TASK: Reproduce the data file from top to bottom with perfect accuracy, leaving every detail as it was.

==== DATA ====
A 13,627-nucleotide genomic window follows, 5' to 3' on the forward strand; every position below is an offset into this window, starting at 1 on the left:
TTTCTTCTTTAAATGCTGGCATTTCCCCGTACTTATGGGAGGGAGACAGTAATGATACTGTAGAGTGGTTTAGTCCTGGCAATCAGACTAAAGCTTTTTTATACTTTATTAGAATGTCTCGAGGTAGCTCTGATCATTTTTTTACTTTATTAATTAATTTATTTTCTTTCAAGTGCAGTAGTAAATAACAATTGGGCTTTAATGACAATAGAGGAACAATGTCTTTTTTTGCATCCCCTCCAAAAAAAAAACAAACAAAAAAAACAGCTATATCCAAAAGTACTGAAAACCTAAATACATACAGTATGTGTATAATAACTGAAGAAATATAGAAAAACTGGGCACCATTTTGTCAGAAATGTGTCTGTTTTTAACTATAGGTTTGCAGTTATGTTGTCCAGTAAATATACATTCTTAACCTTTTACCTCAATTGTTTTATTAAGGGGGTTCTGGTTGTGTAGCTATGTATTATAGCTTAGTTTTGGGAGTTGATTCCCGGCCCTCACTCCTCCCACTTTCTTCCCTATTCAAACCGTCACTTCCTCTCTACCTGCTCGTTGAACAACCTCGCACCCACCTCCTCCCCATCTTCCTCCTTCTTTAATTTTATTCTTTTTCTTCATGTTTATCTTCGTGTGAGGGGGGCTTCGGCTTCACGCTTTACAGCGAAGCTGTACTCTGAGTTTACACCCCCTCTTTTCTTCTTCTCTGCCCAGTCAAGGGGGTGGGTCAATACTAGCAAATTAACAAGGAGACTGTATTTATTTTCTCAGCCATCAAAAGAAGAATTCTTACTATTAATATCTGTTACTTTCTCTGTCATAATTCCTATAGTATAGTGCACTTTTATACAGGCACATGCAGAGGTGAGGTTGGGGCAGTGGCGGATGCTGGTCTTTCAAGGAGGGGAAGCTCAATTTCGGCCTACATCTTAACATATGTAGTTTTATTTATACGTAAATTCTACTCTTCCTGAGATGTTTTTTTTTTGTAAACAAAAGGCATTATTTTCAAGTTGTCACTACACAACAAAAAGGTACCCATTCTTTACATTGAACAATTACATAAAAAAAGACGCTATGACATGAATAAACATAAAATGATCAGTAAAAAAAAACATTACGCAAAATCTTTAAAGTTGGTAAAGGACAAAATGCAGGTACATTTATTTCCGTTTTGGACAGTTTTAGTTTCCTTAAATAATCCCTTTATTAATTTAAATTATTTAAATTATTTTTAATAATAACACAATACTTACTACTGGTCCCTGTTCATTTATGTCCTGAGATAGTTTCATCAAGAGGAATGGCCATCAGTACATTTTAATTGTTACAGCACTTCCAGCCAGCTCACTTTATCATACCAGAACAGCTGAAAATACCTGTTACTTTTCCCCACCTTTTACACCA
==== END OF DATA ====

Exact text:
A 13,627-nucleotide genomic window follows, 5' to 3' on the forward strand; every position below is an offset into this window, starting at 1 on the left:
TTTCTTCTTTAAATGCTGGCATTTCCCCGTACTTATGGGAGGGAGACAGTAATGATACTGTAGAGTGGTTTAGTCCTGGCAATCAGACTAAAGCTTTTTTATACTTTATTAGAATGTCTCGAGGTAGCTCTGATCATTTTTTTACTTTATTAATTAATTTATTTTCTTTCAAGTGCAGTAGTAAATAACAATTGGGCTTTAATGACAATAGAGGAACAATGTCTTTTTTTGCATCCCCTCCAAAAAAAAAACAAACAAAAAAAACAGCTATATCCAAAAGTACTGAAAACCTAAATACATACAGTATGTGTATAATAACTGAAGAAATATAGAAAAACTGGGCACCATTTTGTCAGAAATGTGTCTGTTTTTAACTATAGGTTTGCAGTTATGTTGTCCAGTAAATATACATTCTTAACCTTTTACCTCAATTGTTTTATTAAGGGGGTTCTGGTTGTGTAGCTATGTATTATAGCTTAGTTTTGGGAGTTGATTCCCGGCCCTCACTCCTCCCACTTTCTTCCCTATTCAAACCGTCACTTCCTCTCTACCTGCTCGTTGAACAACCTCGCACCCACCTCCTCCCCATCTTCCTCCTTCTTTAATTTTATTCTTTTTCTTCATGTTTATCTTCGTGTGAGGGGGGCTTCGGCTTCACGCTTTACAGCGAAGCTGTACTCTGAGTTTACACCCCCTCTTTTCTTCTTCTCTGCCCAGTCAAGGGGGTGGGTCAATACTAGCAAATTAACAAGGAGACTGTATTTATTTTCTCAGCCATCAAAAGAAGAATTCTTACTATTAATATCTGTTACTTTCTCTGTCATAATTCCTATAGTATAGTGCACTTTTATACAGGCACATGCAGAGGTGAGGTTGGGGCAGTGGCGGATGCTGGTCTTTCAAGGAGGGGAAGCTCAATTTCGGCCTACATCTTAACATATGTAGTTTTATTTATACGTAAATTCTACTCTTCCTGAGATGTTTTTTTTTTGTAAACAAAAGGCATTATTTTCAAGTTGTCACTACACAACAAAAAGGTACCCATTCTTTACATTGAACAATTACATAAAAAAAGACGCTATGACATGAATAAACATAAAATGATCAGTAAAAAAAAACATTACGCAAAATCTTTAAAGTTGGTAAAGGACAAAATGCAGGTACATTTATTTCCGTTTTGGACAGTTTTAGTTTCCTTAAATAATCCCTTTATTAATTTAAATTATTTAAATTATTTTTAATAATAACACAATACTTACTACTGGTCCCTGTTCATTTATGTCCTGAGATAGTTTCATCAAGAGGAATGGCCATCAGTACATTTTAATTGTTACAGCACTTCCAGCCAGCTCACTTTATCATACCAGAACAGCTGAAAATACCTGTTACTTTTCCCCACCTTTTACACCA